One of my biggest motivational drivers in the business of education is to see a student wake up from the doldrums of disengagement and become a truly invested and positive learner.
It is possible to do, but it isn’t simple. There is no elixir. There are, however, some very promising pathways.
I’ll start with three standard mistakes teachers make when it comes to disengaged students, then I’ll outline the roads that we need to be travelling down in order to turn these kids around.
Mistake #1: The failure to detect disengagement. Teachers need to see that a student has checked out—tardiness, failure to do the homework, inattention in the classroom, misconduct, a sudden drop in performance, negative attitude—the list goes on. Teachers need to spot these things, but they also need to refrain from one of the biggest mistakes:
Mistake #2: Punishing the disengaged. What teachers are seeing in these students may match one of the student handbook’s bullet points on conduct that is frowned upon by the school, but taking a punitive approach is always disastrous. Dishing out negative consequences will only invite more bad behavior, or if the punishment is coercive and severe enough, you might achieve a short period of miserable and resentful compliance, but you certainly won’t get real engagement. What you will get is a student who is further alienated from you and the learning.
Mistake #3: Just going about your business. You need to care about your students. Don’t just plow through your lesson plans that you printed out last summer. Kids will detect your disengagement in a flash, and you’ll end up throwing gasoline on the fire with more students who are checking out.
So let’s get on the right avenues and start moving in a positive direction.
First Avenue: Build relationships. This is perhaps the most important approach to reaching and activating the disengaged. You need to cultivate the relationships with your students. Learn what they care about, what activities they pursue after school, what sports they participate in, what music and movies they like, what books they read. The teacher-student dialogue should be a constant flow of references to student interests and activities and strengths, so that all the students feel that they are valued and that the teacher knows them and cares about their lives beyond the classroom. Gathering this kind of biographical data at the outset of the school year can be a very effective means to ward off eventual disengagement, as students will feel much more personally connected to you, and consequently, more embracing of the subject and the skills you are aiming to teach.
Second Avenue: Determine relevance. Keep purpose always in the forefront of your mind as a teacher. And don’t be afraid to share this relevance with your students. “We’re going to learn about the origins of the Civil War today in order to better understand the polarity existing in our electorate today.” Our math unit today will actually help you plan your own personal financial planning. Our study of different layers of rock formation will help us appreciate the species of animals still alive today. Good writing habits right now will add significant value to your career prospects. Students always want to know: Is the work just a series of hoops to jump through, or, is the work feeding my areas of interest? How does my learning contribute to my community and the greater goodness in the world?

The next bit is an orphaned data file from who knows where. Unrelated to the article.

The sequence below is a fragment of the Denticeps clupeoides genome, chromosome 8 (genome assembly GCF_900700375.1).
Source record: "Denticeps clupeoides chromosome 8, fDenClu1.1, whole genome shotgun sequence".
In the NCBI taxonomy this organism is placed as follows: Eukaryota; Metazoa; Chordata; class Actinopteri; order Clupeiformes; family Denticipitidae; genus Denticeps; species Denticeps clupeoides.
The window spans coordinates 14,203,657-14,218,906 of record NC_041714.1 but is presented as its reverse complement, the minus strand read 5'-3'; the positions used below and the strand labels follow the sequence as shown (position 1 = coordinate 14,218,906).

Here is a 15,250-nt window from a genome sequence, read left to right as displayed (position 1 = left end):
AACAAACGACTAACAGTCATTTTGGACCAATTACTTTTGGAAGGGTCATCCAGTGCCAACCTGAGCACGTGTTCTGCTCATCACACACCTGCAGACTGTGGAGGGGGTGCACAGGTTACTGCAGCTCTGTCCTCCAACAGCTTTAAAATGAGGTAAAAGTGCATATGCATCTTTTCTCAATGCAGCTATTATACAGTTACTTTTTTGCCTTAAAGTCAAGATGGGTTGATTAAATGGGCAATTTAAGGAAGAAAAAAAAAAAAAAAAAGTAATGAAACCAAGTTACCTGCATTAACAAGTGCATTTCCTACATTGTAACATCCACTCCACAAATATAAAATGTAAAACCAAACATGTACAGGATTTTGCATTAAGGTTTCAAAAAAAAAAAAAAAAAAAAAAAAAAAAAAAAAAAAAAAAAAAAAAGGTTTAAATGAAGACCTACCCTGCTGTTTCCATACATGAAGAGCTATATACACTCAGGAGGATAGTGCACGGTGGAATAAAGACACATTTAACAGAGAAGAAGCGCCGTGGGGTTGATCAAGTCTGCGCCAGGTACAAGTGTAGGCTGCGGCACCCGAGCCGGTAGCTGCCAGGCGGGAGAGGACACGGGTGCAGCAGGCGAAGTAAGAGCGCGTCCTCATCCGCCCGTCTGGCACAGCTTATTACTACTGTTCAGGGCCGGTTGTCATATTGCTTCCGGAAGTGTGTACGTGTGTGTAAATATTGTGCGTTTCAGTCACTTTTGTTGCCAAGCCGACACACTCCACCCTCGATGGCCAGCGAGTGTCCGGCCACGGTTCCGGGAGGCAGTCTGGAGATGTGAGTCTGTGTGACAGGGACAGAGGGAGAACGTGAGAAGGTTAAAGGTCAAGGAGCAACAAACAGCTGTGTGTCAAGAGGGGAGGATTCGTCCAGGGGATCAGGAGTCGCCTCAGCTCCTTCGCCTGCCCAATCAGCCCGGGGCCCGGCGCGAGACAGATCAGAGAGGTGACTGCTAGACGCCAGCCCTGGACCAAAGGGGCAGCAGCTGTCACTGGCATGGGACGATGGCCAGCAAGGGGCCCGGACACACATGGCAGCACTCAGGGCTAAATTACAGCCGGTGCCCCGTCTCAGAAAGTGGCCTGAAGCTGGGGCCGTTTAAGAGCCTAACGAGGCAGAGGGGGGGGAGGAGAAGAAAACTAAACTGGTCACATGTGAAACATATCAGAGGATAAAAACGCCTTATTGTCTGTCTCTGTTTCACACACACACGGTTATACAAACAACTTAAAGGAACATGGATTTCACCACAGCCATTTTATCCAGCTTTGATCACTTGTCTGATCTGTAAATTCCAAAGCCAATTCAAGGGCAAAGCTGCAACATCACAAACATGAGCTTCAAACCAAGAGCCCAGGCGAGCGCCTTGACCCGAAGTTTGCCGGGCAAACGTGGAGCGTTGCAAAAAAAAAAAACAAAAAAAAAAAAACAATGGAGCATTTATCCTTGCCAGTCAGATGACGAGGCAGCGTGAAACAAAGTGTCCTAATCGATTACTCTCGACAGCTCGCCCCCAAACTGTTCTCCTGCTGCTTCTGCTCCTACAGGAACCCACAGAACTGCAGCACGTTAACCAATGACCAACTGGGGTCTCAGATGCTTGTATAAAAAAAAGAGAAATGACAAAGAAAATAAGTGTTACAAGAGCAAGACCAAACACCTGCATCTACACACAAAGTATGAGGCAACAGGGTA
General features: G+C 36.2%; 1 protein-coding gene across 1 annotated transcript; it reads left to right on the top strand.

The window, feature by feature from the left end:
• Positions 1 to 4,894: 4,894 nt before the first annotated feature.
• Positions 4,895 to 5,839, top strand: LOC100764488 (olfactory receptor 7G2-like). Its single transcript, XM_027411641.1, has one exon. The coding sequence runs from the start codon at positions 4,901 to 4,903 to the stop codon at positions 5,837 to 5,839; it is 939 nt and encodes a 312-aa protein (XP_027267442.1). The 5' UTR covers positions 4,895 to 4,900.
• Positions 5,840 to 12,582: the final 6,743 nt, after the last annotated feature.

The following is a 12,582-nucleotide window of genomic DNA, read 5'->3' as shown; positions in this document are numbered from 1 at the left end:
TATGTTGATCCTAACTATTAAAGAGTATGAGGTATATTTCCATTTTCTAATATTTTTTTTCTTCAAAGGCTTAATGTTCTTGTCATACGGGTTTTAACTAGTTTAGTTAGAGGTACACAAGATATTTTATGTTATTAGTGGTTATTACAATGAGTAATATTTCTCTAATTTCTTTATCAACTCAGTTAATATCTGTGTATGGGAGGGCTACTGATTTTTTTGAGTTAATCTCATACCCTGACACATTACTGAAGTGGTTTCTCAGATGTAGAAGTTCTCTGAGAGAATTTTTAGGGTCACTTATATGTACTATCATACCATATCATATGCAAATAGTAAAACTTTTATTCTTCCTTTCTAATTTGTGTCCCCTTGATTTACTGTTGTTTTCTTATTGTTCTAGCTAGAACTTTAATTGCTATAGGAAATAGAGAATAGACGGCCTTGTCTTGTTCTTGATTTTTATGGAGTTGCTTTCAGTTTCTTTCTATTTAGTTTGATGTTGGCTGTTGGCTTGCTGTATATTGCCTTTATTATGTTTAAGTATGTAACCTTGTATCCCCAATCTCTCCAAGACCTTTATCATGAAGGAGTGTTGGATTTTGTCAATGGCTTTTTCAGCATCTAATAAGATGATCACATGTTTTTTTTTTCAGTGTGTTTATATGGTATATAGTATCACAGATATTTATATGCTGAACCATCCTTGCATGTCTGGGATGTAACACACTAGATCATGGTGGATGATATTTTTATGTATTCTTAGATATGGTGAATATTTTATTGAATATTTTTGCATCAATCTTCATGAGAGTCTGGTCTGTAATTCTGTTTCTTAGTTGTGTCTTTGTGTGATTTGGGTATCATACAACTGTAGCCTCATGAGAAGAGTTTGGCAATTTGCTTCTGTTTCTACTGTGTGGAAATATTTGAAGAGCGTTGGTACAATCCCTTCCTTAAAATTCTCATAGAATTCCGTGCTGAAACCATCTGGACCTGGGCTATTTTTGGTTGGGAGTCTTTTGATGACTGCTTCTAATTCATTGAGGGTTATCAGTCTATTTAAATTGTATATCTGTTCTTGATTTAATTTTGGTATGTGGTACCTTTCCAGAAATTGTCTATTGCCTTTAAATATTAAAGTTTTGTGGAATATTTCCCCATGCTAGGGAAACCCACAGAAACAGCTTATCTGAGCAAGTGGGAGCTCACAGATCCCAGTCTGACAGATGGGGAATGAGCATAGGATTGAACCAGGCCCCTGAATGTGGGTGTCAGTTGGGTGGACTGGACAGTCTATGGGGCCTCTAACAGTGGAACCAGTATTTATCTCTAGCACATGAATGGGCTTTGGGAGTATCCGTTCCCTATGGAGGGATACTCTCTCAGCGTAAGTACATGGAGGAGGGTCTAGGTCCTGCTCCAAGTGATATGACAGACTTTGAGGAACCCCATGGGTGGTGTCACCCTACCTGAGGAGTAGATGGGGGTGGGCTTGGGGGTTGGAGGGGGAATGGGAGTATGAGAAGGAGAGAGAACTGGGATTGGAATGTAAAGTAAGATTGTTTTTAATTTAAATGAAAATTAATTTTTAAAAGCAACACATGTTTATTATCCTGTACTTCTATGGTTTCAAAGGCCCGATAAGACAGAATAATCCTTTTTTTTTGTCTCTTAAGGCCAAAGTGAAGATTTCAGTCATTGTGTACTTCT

Third Avenue: Offer choices. Choices work very well for all ages. Read from this chapter or look up this particular topic in one of these websites… Read this printout or take notes on this slide show on your laptop. Almost every classroom step can be converted into a choice for students, especially your more disengaged students. They are likely to see choices as less of an imposition, and even if they reject the choices, there is more of a chance that they will come through when asked to propose their own course of action.
Fourth Avenue: Individualize instruction. When teaching is stale and one-size-fits-all, disengagement will fester. Better to find ways to accommodate learning styles and patterns, so that individuals can shine in the ways that reflect their strengths and appeal to their interests. Learn what each student cares about, collect their range of interests, and act on this info accordingly. Bend the topic or assignment to incorporate that student’s hobbies or after school involvement. Change the pace or the timing of assignments or due dates in order to accommodate a student’s needs in their areas of difficulty.
Fifth Avenue: Assign Responsibility. Students are very likely to snap out of their disengagement if they are assigned roles that matter to the classroom proceedings. All students should feel that they matter. The best way to achieve this is to assign roles so that everyone plays some adult-like role for the class. This can be something simple like assigning a chapter and page captain, who will announce to the class where to turn in the textbook for the day’s lesson. Or assign vocabulary or background captains—these students would research meanings or historical background as context for the topic at hand. How about a clock captain? Someone needs to remind the class that a transition is coming up in one or two minutes, so that there is time to clarify the homework. The assigning of roles is endless with responsibilities that range the quick and easy to the more involved and complex.